Shygirl teases her debut album with twinkling club-ready single ‘Firefly’
Cameron Stallones, aka Sun Araw, and bandmate Mark ‘Ged’ Geddes Gengras are in Denver, Colorado. They’ve just taken a trip across the desert from New Mexico, where a glitch with the drum machine has culminated in a last-minute repair job and time out to chat on the phone, while they wait. It’s just one of the perks of life as a touring musician.
“Yeah, it’s pretty rough, man,” Cameron laughs, having picked up where he left off four hours earlier, when we lost a phone network connection somewhere in the desert.
“Life’s a trip but it’s heavy too. I just quit my job I’d been working full time for a while, finally. So I’ve been saying yes to everything out of financial needs and also just because I finally can. But it’s a lot of work. We’re on the road for another few weeks here and then I’m flying all over the place the next month.”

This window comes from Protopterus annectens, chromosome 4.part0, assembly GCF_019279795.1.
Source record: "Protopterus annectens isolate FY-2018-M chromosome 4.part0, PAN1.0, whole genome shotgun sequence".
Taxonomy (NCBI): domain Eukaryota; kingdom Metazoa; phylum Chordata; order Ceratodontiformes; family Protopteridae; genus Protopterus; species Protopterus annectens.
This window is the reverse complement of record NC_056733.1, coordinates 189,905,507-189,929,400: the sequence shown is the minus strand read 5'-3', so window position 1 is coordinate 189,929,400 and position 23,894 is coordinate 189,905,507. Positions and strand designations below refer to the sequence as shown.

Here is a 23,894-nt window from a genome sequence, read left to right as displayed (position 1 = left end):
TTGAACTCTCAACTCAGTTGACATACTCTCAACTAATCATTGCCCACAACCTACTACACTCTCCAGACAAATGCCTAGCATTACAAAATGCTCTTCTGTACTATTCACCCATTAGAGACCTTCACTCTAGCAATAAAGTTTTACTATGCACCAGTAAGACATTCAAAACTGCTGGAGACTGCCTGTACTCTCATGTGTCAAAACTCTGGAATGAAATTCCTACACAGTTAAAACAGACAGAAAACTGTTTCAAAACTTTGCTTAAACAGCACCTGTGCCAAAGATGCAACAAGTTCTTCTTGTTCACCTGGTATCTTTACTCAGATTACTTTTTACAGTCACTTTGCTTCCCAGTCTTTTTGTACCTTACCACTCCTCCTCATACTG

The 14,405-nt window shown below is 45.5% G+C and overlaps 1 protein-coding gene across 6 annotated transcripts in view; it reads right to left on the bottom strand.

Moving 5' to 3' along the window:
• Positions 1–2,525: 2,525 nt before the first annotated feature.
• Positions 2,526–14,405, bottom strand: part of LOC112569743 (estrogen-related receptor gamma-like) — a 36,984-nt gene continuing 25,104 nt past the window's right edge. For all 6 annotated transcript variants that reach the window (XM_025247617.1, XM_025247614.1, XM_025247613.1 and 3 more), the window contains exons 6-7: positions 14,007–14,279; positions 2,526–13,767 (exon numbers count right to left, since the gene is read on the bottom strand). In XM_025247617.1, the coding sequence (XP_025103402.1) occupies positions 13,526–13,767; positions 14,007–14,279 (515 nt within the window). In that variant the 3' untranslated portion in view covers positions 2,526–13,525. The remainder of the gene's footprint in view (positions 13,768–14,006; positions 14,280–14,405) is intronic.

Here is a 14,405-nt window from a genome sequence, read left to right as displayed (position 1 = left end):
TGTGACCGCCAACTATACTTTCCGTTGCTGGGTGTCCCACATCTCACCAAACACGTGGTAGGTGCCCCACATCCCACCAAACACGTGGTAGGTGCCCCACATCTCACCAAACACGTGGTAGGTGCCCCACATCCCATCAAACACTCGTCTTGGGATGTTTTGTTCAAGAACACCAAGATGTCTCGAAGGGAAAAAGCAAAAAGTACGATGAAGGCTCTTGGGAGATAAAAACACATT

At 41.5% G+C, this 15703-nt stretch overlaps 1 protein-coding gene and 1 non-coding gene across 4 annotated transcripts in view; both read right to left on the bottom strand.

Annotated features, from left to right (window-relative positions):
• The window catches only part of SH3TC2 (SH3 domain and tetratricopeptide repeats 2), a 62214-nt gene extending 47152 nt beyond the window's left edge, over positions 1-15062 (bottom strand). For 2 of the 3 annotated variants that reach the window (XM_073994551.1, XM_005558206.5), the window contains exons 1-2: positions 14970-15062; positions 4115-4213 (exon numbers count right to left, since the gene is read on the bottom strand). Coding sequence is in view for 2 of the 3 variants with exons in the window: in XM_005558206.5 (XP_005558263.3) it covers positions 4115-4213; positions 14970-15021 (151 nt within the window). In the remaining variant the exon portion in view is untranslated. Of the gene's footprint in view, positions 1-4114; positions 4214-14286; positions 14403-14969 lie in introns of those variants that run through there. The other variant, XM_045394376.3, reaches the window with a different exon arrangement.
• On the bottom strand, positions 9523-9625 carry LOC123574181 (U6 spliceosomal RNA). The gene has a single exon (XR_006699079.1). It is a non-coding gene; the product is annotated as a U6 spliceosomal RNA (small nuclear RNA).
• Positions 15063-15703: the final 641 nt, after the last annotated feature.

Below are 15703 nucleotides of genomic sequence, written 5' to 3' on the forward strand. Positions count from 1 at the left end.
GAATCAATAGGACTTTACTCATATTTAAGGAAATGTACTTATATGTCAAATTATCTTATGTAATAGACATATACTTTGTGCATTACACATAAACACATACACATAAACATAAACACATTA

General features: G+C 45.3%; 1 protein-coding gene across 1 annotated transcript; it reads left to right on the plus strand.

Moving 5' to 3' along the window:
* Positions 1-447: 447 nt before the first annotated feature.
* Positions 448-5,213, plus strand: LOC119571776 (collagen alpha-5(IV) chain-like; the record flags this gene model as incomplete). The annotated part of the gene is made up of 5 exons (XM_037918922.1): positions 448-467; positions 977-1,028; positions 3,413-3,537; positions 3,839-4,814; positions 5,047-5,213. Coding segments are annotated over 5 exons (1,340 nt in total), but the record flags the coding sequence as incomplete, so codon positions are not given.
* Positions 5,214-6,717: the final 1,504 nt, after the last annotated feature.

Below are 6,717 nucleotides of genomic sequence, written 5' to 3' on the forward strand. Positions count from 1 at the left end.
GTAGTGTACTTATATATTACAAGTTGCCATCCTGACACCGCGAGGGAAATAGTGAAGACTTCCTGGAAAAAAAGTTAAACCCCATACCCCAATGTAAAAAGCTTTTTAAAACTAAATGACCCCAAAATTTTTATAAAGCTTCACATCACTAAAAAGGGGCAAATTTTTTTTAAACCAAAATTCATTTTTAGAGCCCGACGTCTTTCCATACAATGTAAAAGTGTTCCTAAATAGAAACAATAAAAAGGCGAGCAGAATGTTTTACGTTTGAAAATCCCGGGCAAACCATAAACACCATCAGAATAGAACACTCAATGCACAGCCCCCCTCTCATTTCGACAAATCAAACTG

“The whole thing was shrouded in mystery, like all things are. Communication is spotty internationally and it’s a totally different mode of being down there.” Sun Araw
There’s reason Sun Araw has more touring to come. The release of the highly anticipated ninth volume of RVNG Intl.‘s collaborative FRKWYS 12” series, ‘Icon Give Thank’, features Cameron’s live collaborator and friend Ged and, most notably, 70s reggae roots icons The Congos. There have already been a number of innovative configurations including Blues Control and Laraaji for Volume 8, as well as David Borden, Daniel Lopatin, Laurel Halo, James Ferraro and Samuel Godin together before that on Vol 7. This one promises to be an even more original and exciting an alliance and Cameron can’t even really explain how it happened.
“I just made a super long list. Matt [Werth, RVNG Intl. boss] scoped it out and we talked about it. The people on the list included The Congos but it didn’t seem remotely possible. His vibe is like ‘anything you can think of, let’s go for it’ and he happened to know somebody who had just been down to Jamaica. By happenstance they ran into them and had their contact details. So Matt hit them up and they were kind of into the idea. As far as I know that’s how it went down.”